Mid/Outside Zone Case 4: Uncovered Linemen Technique, Double Teams, & Backside Blocking

Jan 21, 2015 | Offense, Run Game, Wide Zone Run Concepts

By Mike Kuchar - @MikeKKuchar

Senior Research Manager

X&O Labs




In this section, we’ll be presenting our research on the techniques and fundamentals coaches are instructing their uncovered lineman to preform in middle and wide zone concepts. This may be the most important element of wide zone scheme because it is usually these players responsible for sealing the box and getting the ball on the perimeter.   We are also presenting our research on how coaches are finding ways to cut the defense off on the backside to allow for cutback possibilities.  We’ve found various aiming points on defenders to the backside to be cut, including some coaches who prefer not to cut defenders on the backside for reasons that are explained more in depth later in our report. 

Editor’s Note:  Uncovered lineman refer to those lineman who do not have a defender covering them to the play side of the zone scheme (Diagram 1).  This is different than inside zone schemes, where coaches are instructing a backside shade (Diagram 2) differently. 


Keeping consistent with the stretch or outside zone principle, the uncovered lineman is responsible for “overtaking” the defender lined up the adjacent, covered offensive lineman but the technique he uses to do so varies from coach to coach.  Regardless of the technique employed to do this, we’ve some common denominators that the uncovered player must accomplish:

  1. Attack the down defender on a 45-degree angle.
  2. Any color that hangs (becomes head up)- push back on to the covered player and move the defender.
  3. Any color that moves to you, over take it and get backside pad thru.
  4. Any color that moves away from you, track and block the second level.


Varying Eye Progression

Most offensive line coaches will tell you the importance of training their player’s eyes pre-snap before even executing a block.  So, we wanted to find out what were the most productive aiming points given to these lineman before even attempting the block point.  Based on our research, we’ve found that 36.7 percent of coaches teach a visual aiming point of a gap itself, not necessarily a defender. We’ve found that this is mainly due to the possibility of post-snap movement, which we will address later in our report.  The next most popular response was the near hip of the adjacent defensive lineman.


Near Hip Progression

Travis Mikel, the offensive line coach at Southeastern Louisiana University teaches a hip Aiming Point and what he calls a “Triangle Read” to his offensive lineman.  The triangle read is to keep their eyes on the following (down lineman hip, play side linebacker, then back to their track).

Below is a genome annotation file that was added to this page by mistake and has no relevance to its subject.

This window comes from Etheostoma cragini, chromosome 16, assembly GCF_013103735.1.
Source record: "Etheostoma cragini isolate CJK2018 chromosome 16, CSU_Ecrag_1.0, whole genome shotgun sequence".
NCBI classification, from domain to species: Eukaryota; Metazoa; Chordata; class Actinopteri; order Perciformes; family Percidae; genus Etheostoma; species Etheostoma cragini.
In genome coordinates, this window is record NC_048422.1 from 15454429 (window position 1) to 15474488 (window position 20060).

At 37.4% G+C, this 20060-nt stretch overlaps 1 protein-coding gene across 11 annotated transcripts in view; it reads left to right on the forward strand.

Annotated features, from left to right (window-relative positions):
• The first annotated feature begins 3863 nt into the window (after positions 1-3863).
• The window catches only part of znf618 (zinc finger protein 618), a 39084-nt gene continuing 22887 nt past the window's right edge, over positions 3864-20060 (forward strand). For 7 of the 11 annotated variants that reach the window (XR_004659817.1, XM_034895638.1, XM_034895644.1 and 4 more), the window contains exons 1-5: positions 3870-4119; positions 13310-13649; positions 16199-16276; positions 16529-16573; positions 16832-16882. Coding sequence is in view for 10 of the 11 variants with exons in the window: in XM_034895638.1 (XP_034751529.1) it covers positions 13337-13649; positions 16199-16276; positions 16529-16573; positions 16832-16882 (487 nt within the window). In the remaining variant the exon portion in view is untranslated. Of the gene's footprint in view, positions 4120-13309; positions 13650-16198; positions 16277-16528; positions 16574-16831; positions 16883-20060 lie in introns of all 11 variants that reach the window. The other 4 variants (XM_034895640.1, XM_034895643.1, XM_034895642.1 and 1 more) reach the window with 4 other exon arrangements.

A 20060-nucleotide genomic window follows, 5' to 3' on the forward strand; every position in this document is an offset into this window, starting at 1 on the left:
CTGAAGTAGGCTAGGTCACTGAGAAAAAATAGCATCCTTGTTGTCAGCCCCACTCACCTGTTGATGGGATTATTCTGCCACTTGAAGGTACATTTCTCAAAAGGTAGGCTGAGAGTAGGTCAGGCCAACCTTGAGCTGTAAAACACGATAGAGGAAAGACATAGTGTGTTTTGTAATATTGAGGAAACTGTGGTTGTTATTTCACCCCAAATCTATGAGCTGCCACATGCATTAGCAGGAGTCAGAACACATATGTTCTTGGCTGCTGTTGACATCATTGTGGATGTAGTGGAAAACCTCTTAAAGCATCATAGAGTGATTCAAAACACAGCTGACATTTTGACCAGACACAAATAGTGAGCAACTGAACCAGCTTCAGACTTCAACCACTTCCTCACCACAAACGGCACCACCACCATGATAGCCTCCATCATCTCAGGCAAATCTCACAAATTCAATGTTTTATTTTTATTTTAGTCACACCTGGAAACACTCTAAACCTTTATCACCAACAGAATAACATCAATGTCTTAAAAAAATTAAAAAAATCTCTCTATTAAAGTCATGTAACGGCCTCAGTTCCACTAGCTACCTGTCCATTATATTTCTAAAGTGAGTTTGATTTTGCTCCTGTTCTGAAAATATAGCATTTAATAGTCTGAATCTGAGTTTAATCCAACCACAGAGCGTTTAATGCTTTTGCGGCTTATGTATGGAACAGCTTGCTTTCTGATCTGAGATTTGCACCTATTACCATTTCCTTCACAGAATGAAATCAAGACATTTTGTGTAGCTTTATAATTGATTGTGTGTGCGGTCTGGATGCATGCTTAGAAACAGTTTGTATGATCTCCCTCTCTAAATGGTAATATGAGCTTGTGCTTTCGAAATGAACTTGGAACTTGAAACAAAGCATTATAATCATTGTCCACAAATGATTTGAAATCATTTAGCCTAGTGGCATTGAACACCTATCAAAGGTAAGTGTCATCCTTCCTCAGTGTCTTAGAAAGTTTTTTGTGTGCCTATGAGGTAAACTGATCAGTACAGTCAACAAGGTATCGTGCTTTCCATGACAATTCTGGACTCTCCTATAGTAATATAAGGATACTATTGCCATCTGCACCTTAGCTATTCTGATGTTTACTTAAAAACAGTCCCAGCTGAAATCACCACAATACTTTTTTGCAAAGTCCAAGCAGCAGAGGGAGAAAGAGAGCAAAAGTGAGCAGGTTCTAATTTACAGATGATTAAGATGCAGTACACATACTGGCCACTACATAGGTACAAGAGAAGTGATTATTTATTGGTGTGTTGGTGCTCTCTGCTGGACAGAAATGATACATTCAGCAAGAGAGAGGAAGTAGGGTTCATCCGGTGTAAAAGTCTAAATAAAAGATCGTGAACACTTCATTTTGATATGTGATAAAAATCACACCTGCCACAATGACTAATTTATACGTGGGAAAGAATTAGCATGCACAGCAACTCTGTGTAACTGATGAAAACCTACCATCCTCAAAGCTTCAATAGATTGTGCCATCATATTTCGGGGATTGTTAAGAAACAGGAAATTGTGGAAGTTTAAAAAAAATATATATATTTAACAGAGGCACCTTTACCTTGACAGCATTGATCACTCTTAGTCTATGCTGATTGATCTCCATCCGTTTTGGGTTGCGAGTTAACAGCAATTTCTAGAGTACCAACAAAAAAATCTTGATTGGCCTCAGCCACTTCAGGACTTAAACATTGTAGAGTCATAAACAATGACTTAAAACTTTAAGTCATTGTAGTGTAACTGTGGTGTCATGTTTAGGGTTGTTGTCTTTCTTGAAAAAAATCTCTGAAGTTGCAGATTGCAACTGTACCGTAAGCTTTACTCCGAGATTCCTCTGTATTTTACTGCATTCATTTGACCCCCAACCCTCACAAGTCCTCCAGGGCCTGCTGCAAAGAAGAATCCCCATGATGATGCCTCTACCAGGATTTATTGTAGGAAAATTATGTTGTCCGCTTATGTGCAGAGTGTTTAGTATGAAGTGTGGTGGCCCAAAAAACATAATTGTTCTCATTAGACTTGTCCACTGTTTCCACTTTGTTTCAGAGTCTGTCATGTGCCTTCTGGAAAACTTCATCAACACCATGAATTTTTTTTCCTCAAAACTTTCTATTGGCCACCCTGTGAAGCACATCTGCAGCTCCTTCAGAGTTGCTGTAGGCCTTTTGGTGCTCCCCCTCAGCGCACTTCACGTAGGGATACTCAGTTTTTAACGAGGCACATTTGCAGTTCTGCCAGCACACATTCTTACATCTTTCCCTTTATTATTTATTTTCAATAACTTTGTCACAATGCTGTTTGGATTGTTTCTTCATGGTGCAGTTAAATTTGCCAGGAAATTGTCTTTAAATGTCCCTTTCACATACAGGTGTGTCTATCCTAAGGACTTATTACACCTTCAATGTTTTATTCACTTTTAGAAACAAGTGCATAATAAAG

According to Mikel, once the uncovered lineman diagnoses their read, he makes the following adjustments:

  • Hip Out- Climb to second level (Diagram 3)
  • Hip In (to him)- Drive block defender (Diagram 4)
  • Hip Stays- Drive to linebacker (Diagram 5)


Mikel stresses eye control at the hip, which insures the proper read and pad level for the uncovered offensive lineman.  “On my first step, my eyes need to be focused on the next down lineman’s near hip,” he told us.  “On the second step my eyes should have processed my read (what did the hip do?).  The third step shifts to my second level track if needed.  We must be able to see the triangle (DL hip, LB and back to our track).  

Tom Cable with the Seattle Seahawks believes more in seeing the hip of the next adjacent offensive lineman in order to make the correct block.   “I paint a picture for them in replacing their buddies hip,” said Cable.  “You have to know where you have to be to replace the covered player’s hip.  Let’s not read this hip or that knee.  I think that all sounds good, but I think it’s really all about reaching, running and adjusting.  I don't want them reading anything because they lose intensity.  I want them to replace the inside hip of the covered player.


Near Knee Read Progression

We’ve found that 20 percent of coaches teach the near knee as an aiming point for uncovered offensive lineman in the zone scheme.  John Donatelli, the offensive line coach at Towson State University, teaches the near knee read in his middle zone run concept.    “He must key the knee of the play side hard defender or the D-Lineman covering the O-Lineman he is working with,” said Donatelli  “Looking at his knee and seeing the direction it is going will help the uncovered man in knowing what to do immediately post snap.”  Donatelli talks about three scenarios he will work with his uncovered lineman: 


  1. If the defenders Knee angles toward him the O-Lineman knows top take over the hard defender immediately. 
  2. If the defenders Kneed angles straight into the uncovered lineman’s covered partner he knows to then help (Define or Ride) the defender and work with his covered line mate.
  3. Lastly, if the defenders Knee angles away from the Uncovered lineman he then knows to climb to second level slowly and under control scanning play side to backside with his eyes looking for work.